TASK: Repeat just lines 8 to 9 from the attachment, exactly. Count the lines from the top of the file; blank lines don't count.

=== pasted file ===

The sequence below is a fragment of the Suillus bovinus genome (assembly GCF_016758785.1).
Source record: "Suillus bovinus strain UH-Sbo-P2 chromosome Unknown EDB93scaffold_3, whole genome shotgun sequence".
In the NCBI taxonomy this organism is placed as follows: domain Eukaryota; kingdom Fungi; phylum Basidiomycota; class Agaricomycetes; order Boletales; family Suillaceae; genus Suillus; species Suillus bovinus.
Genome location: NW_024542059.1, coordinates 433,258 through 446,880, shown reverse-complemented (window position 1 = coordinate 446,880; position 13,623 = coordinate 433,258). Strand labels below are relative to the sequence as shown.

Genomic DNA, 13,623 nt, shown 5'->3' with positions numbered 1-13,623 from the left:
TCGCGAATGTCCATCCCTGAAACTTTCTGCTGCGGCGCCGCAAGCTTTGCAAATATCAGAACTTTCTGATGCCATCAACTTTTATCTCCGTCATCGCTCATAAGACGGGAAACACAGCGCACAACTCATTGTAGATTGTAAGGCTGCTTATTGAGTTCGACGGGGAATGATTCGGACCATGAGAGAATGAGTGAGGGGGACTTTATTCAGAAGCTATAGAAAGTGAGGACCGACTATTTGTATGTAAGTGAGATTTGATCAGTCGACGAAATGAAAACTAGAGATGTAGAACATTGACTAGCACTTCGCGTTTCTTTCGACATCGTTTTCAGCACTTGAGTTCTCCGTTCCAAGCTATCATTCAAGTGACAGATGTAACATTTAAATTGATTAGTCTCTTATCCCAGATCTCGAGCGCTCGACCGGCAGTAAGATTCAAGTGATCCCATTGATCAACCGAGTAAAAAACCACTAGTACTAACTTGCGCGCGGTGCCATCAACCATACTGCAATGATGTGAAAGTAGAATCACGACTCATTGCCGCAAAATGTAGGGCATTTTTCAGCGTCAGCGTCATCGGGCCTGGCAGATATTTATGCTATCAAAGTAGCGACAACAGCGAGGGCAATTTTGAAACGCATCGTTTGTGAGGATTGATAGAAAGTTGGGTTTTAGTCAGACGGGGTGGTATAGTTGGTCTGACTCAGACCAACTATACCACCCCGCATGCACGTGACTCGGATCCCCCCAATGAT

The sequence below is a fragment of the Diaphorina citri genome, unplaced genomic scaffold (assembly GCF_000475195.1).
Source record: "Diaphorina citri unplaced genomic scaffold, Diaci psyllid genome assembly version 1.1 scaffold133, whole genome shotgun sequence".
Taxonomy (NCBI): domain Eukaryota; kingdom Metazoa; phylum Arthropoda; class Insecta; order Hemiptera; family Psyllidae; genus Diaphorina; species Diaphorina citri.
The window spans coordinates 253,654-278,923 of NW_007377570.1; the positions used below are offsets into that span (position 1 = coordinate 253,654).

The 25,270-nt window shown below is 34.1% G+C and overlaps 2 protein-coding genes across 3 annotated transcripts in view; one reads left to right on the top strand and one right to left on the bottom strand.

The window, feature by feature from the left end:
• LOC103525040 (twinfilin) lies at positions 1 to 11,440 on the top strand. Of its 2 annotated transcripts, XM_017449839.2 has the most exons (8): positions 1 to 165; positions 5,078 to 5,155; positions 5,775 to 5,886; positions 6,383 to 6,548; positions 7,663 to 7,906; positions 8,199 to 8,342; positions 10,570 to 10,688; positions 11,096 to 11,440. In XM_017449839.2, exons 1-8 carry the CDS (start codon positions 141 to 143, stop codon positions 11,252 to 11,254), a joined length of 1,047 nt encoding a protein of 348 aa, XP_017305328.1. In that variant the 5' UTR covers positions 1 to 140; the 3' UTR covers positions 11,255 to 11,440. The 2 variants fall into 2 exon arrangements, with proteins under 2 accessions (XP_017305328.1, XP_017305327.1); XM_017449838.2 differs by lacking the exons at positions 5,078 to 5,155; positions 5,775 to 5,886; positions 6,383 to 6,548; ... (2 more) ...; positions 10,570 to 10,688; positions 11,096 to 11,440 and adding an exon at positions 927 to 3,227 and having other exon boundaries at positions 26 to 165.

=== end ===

Source record: "Diaphorina citri unplaced genomic scaffold, Diaci psyllid genome assembly version 1.1 scaffold133, whole genome shotgun sequence".
Taxonomy (NCBI): domain Eukaryota; kingdom Metazoa; phylum Arthropoda; class Insecta; order Hemiptera; family Psyllidae; genus Diaphorina; species Diaphorina citri.